July 18, 2013

Should NHLers play in the Olympics?

by Dan Bilicki In: Ice Hockey, Olympics

In case you haven’t noticed, the NHL has not released its schedule for the 2013-14 season. It used to be because of the whole Arizona Coyotes fiasco, but now there’s an issue we thought was actually solved during the lockout and just plain forgot about: Participation in the Sochi Olympics.

But no, a deal hasn’t been struck and it’s actually a bit questionable if the players will be going. So, let’s break down if it is a good idea or bad idea to send the boys overseas.


-First and foremost, it’s always good to see the best players playing together in an actual competitive setting. All-star games are a terrible representation of the actual sport. This would be one of the only times we could see Crosby, Stamkos and Tavares skating on the same power play.

-It raises the profile – and therefore TV ratings – for the Games. I’m pretty sure that NBC would be devastated to lose out on one of their biggest ratings grabs at the winter Games.

-It would show the higher ups in the NHL that we need to see the bigger international-sized ice in North America. More room for these stars to operate means more chances to see them use their tremendous skills. Who loses in that situation? No one.

-If the league doesn’t allow it, many European players will simply mutiny and go over anyways. Reigning MVP and two-time all-star (in 2013 alone) Alex Ovechkin has already said that he’ll be playing in the Games on home ice no matter what. It would be disastrous PR to have guys pack their bags and bail on their teams for more than two weeks.


-Sending players to the Olympics completely screws up the schedule. There are basically two weeks off in the middle of the season.  And when you consider that less than 15% of the league actually plays in the Games, that’s a whole lot of guys sitting around doing nothing in the middle of February.

-You don’t have to say yes. MLB just said no to the Olympics about using their players, so why does the NHL have to kneel to them? Baseball recognized that it’s not a good idea to take that big of a break mid-season. The NHL should follow suit.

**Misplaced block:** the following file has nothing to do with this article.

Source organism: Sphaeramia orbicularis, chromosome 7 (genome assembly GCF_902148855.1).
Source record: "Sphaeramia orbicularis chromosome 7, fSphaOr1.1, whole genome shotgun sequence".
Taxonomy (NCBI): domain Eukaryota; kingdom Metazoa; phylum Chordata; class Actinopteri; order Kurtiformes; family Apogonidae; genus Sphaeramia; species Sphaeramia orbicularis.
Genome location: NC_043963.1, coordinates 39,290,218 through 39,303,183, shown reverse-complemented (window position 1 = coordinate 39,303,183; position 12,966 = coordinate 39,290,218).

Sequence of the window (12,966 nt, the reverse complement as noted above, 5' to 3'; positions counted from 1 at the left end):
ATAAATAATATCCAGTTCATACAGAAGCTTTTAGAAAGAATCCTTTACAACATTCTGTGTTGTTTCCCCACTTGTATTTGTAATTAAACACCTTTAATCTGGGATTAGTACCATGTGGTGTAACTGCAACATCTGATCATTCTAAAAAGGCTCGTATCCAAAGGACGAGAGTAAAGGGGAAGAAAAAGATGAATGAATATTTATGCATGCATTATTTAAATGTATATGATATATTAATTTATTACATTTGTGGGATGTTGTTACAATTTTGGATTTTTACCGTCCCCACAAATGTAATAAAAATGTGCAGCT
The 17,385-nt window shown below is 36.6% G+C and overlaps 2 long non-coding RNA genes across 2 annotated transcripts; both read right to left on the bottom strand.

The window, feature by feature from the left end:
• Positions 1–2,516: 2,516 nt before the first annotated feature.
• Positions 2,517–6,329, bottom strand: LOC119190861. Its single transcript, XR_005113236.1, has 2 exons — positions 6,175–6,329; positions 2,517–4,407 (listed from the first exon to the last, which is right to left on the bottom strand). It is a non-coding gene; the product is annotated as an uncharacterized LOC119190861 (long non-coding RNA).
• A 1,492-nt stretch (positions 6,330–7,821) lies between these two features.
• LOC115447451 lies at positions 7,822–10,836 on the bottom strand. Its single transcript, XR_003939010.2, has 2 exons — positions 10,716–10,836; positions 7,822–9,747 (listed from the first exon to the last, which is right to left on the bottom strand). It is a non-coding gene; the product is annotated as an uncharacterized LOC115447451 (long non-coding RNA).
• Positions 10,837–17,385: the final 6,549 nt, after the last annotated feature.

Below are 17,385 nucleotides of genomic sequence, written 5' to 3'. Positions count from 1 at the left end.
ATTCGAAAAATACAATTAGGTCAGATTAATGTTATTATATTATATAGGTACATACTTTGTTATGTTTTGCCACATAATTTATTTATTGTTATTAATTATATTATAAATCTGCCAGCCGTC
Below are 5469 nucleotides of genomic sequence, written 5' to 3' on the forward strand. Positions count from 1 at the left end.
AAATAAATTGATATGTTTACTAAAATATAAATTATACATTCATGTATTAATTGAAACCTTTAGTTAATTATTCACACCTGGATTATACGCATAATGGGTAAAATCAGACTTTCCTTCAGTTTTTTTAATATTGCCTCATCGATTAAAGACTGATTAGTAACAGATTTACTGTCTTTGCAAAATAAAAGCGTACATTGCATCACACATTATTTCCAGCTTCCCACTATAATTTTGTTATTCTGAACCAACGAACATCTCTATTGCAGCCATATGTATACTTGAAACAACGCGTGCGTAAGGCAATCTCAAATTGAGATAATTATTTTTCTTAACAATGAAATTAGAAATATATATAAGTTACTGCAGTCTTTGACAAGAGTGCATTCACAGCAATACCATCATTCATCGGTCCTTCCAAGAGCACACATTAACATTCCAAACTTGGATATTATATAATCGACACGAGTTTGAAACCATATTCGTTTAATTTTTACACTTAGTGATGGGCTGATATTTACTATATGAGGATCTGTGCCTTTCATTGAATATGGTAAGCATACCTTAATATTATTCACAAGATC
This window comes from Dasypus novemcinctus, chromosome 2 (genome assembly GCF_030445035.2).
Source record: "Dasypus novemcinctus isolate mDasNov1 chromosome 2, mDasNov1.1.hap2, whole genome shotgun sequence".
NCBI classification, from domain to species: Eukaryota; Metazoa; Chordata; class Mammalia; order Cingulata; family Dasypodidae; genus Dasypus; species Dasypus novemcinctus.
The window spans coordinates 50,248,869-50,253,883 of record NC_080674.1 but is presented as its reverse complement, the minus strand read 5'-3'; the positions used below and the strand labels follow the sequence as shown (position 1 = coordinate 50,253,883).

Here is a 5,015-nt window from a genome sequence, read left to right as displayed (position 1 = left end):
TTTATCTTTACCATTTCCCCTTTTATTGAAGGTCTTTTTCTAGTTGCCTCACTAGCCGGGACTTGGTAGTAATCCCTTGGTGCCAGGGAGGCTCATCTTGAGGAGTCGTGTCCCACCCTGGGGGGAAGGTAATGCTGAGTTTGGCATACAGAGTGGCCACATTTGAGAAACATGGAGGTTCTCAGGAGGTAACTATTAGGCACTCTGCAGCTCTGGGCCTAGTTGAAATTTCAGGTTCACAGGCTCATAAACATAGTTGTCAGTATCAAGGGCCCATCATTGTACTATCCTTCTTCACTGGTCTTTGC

-The NHL just went through a season with a condensed schedule that saw injuries rise. Would they really want their players to go through that again while also tacking on an extra two weeks of games for the biggest stars?

-There is, of course, a risk of players getting injured by these extra games and their NHL teams suffering because of it. How would the Leafs feel about Phil Kessel injuring his knee playing for Team USA and then being unavailable for the stretch run?

-The Olympics shouldn’t be about pro athletes. The Games were founded on involving the world’s best in amateur sports. That’s not exactly feasible these days, but we can at least take the pros out of the biggest league sports. I’ve said for a long time that NBA players shouldn’t be allowed at the Olympics and I don’t that NHLers should be allowed either. Why not use soccer’s restrictions, making it a U-23 tournament with three overagers allowed? That wouldn’t exactly work for the NHL still, but would solve the lack of competitive balance in Olympic basketball.

-Has anyone even considered that the players that go would have to adjust to a big time difference? This wasn’t so much of an issue at Vancouver or Salt Lake, but Turin and Nagano didn’t exactly work out well.

It’s quite the debate and I’m eager to hear your opinions on it. But when you boil it down, it comes down to the value of exposing more eyes to your sport against hurting your own product. And when you consider that the latest game would start around 11 a.m. and ratings for the Winter Games aren’t nearly those of the Summer editions, I think that the answer is easy: Keep the NHLers here and soldier through the schedule like they should.

Follow me on Twitter @danbilicki

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